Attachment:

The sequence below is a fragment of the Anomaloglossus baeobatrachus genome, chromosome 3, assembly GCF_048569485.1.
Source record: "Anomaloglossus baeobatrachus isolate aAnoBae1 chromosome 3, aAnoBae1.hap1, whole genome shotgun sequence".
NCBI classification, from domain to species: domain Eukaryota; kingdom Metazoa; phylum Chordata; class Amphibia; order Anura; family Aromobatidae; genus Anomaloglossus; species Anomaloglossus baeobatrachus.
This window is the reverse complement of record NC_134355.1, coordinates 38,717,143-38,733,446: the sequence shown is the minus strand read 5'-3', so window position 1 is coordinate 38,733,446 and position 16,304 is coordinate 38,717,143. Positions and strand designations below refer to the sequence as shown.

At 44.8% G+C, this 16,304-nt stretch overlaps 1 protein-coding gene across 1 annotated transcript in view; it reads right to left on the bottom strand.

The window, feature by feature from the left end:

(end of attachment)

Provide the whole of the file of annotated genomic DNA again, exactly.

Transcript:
The sequence below is a fragment of the Anomaloglossus baeobatrachus genome, chromosome 3, assembly GCF_048569485.1.
Source record: "Anomaloglossus baeobatrachus isolate aAnoBae1 chromosome 3, aAnoBae1.hap1, whole genome shotgun sequence".
NCBI classification, from domain to species: domain Eukaryota; kingdom Metazoa; phylum Chordata; class Amphibia; order Anura; family Aromobatidae; genus Anomaloglossus; species Anomaloglossus baeobatrachus.
This window is the reverse complement of record NC_134355.1, coordinates 38,717,143-38,733,446: the sequence shown is the minus strand read 5'-3', so window position 1 is coordinate 38,733,446 and position 16,304 is coordinate 38,717,143. Positions and strand designations below refer to the sequence as shown.

At 44.8% G+C, this 16,304-nt stretch overlaps 1 protein-coding gene across 1 annotated transcript in view; it reads right to left on the bottom strand.

The window, feature by feature from the left end: